1. Inhalt
  2. Navigation
  3. Weitere Inhalte
  4. Metanavigation
  5. Suche
  6. Choose from 30 Languages


DFB denies mulling criminal complaint against Zwanziger

The German FA has denied a media report that it is considering legal action against its former president. This comes amid questions over how Germany won the right to host the 2006 World Cup.

The German FA's (DFB) vice president in charge of legal affairs, Rainer Koch, told the DPA news agency on Tuesday that a report that the football association was considering filing a criminal complaint against Theo Zwanziger for alleged breach of trust was untrue.

"The report published in the media today, which states that the DFB is considering legal action against former President Theo Zwanziger is wrong and has no basis in fact," Koch said.

He was referring to a report first published by the German newspaper "Süddeutsche Zeitung" earlier on Tuesday, which cited unnamed DFB officials as saying that the association was considering its legal options with regard to a 2005 payment of 6.7 million euros ($7.6 million) to FIFA. Zwanziger was the co-president of the DFB at the time, along with the late Gerhard Mayer-Vorfelder, and was a vice president of the World Cup organizing committee, responsible for financial affairs.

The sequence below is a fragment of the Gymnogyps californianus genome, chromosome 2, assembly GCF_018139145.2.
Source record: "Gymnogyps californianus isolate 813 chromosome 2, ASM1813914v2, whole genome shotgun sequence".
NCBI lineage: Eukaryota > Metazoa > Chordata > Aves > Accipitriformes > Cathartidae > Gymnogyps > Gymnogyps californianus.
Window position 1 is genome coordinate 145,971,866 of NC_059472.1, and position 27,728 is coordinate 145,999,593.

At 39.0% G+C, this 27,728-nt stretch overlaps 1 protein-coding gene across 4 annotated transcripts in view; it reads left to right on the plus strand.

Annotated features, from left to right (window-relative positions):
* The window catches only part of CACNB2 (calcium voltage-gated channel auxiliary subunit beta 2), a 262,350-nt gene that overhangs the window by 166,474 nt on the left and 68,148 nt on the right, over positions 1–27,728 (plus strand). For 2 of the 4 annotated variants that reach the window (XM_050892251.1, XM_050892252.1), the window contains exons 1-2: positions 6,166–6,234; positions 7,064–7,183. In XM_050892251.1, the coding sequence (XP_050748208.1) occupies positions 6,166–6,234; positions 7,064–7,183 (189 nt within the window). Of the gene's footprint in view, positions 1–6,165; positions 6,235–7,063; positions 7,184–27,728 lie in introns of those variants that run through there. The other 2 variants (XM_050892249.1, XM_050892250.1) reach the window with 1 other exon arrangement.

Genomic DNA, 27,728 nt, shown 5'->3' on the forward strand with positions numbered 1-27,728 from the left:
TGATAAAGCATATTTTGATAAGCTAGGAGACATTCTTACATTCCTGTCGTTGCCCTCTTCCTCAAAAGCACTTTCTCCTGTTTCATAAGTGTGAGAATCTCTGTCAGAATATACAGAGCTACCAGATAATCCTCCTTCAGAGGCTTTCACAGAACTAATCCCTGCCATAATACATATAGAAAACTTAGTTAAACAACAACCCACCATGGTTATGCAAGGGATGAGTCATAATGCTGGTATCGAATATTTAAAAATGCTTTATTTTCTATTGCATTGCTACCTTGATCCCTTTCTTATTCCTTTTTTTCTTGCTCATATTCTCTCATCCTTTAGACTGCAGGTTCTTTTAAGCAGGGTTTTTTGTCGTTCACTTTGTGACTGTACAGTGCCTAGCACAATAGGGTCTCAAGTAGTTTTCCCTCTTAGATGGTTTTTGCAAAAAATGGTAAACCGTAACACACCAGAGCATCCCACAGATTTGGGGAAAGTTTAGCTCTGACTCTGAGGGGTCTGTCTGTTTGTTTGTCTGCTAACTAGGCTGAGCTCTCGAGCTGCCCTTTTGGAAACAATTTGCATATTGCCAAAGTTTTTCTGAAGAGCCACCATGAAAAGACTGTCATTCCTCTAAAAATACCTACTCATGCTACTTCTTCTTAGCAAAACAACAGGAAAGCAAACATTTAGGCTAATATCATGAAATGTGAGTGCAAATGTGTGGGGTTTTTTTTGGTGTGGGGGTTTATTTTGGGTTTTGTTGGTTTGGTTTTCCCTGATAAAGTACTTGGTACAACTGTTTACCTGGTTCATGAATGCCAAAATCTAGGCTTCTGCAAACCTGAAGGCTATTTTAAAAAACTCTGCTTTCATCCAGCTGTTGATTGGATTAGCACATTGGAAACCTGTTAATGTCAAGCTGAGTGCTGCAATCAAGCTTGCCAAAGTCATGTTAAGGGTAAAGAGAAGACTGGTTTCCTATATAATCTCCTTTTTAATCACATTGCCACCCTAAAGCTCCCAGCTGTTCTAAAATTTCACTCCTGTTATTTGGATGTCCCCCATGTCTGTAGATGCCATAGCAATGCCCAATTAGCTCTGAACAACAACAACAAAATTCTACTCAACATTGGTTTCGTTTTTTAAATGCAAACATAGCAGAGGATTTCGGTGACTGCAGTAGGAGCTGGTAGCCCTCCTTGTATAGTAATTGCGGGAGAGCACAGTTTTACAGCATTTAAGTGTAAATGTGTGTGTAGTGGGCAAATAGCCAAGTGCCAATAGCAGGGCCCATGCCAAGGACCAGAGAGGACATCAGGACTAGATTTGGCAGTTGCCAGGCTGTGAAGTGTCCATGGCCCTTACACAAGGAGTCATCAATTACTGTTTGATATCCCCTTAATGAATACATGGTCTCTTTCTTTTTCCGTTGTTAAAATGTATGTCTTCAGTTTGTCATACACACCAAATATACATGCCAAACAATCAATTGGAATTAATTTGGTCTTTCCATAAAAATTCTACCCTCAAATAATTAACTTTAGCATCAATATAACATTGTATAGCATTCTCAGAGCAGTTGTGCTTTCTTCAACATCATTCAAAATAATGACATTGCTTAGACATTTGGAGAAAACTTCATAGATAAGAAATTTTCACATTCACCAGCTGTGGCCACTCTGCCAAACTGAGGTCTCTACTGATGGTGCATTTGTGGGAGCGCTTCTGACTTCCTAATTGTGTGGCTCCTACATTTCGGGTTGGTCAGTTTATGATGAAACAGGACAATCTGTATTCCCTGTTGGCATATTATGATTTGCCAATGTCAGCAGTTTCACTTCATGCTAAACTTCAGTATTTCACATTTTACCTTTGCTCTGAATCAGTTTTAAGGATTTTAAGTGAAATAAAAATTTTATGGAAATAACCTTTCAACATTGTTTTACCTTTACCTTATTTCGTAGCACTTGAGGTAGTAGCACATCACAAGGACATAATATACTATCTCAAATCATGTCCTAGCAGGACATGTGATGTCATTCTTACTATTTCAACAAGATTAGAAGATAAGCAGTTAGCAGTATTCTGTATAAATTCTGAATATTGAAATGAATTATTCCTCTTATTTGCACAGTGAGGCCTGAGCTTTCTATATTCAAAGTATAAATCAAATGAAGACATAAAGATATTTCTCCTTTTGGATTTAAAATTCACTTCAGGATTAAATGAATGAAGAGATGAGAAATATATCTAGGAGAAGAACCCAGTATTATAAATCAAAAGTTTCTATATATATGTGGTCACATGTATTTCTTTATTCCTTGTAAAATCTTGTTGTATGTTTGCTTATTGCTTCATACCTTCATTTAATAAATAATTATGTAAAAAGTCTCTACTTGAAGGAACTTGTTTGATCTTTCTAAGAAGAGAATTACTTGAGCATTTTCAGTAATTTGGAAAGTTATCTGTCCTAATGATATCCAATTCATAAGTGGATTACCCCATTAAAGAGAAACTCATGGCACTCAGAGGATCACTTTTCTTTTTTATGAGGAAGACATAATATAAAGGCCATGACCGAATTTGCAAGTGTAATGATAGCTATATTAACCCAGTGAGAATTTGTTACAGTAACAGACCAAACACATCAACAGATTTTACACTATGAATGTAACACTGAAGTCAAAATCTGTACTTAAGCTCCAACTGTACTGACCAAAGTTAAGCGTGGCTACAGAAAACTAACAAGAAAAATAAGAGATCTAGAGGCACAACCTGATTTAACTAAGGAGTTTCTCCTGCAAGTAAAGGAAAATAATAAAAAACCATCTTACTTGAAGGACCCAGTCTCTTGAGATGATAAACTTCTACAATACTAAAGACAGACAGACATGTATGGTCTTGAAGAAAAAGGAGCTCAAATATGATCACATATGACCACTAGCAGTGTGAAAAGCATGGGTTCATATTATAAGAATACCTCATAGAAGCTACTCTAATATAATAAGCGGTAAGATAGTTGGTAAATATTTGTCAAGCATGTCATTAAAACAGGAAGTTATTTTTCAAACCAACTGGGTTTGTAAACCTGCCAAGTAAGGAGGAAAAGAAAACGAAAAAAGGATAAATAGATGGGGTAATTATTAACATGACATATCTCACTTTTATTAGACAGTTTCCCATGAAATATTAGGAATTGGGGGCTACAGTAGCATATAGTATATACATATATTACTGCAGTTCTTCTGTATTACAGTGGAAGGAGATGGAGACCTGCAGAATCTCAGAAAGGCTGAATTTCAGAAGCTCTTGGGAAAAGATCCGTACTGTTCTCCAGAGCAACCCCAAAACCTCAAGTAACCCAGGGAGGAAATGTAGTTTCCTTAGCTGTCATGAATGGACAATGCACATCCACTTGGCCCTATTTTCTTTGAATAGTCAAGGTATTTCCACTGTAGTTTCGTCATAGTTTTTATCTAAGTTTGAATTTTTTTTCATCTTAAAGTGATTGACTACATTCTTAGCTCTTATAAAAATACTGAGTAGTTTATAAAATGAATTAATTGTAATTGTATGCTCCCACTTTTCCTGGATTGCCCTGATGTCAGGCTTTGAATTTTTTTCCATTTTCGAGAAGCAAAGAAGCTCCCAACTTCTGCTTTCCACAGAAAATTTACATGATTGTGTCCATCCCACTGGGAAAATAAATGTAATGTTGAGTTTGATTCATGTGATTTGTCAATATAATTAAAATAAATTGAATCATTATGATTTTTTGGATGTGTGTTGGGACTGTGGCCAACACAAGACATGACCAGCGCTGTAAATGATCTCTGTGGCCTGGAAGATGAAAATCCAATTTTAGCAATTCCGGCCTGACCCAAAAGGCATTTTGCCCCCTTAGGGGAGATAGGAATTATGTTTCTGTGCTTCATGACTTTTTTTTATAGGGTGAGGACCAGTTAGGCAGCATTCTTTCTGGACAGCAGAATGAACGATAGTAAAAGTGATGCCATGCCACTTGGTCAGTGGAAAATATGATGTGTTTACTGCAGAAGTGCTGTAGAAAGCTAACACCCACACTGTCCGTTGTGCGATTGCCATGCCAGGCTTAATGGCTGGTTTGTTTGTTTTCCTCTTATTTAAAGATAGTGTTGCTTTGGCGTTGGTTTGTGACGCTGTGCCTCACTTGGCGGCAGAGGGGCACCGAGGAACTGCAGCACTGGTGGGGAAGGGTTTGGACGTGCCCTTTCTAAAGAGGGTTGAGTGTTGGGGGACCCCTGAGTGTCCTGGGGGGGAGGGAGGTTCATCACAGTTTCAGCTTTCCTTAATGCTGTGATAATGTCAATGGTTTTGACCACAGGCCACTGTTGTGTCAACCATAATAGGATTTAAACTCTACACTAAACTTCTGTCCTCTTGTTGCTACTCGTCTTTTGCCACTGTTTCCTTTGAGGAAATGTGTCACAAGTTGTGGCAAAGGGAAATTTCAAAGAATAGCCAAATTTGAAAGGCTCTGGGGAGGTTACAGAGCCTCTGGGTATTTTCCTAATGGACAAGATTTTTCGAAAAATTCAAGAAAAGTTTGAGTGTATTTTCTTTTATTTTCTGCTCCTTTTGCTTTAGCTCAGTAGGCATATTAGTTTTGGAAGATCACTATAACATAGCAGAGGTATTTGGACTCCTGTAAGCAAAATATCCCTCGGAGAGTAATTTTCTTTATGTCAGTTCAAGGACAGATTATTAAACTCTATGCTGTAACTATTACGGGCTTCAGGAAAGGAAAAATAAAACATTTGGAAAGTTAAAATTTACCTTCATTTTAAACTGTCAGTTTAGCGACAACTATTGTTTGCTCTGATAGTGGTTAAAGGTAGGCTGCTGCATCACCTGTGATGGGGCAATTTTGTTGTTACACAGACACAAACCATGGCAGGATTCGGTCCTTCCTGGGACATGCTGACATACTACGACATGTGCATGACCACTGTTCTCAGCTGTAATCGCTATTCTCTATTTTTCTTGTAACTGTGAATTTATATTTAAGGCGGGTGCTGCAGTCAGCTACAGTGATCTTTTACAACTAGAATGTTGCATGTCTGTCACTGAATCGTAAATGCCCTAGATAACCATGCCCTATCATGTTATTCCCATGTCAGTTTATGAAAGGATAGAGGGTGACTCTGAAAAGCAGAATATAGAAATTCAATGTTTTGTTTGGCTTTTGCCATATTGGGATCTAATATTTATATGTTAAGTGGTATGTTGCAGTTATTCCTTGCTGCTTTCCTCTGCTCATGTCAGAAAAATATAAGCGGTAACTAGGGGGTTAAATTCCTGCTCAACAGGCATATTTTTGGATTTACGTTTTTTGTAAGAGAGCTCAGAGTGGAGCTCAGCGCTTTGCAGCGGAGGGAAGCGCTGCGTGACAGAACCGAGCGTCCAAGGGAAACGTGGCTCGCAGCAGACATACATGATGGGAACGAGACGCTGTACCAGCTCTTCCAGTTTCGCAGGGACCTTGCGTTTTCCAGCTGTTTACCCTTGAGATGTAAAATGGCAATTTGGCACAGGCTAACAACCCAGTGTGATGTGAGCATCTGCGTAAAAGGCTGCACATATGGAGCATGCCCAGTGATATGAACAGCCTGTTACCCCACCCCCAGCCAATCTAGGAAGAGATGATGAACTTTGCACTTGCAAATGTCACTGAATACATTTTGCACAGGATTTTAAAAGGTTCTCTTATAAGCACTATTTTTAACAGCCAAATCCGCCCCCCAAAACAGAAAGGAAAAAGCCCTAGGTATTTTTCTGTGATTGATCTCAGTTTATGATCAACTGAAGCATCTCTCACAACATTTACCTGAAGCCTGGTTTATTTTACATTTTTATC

Koch also noted that the DFB had referred the matter to its internal control committee for investigation, as well as to an international commercial law firm.

"The DFB executive committee will only be in a position to take further decisions after receiving the results of the investigations," he said.

There was no immediate comment from Zwanziger on either the "Süddeutsche" report or Koch's subsequent statements.

German football has been rocked in recent days by allegations contained in a report in the latest issue of "Spiegel" newsmagazine, which suggested that slush funds were used to buy votes in its successful bid to host the 2006 World Cup.

This has been vehemently denied by current DFB President Wolfgang Niersbach, as well as the president of the organizing committee for the 2006 World Cup, Franz Beckenbauer.

DW recommends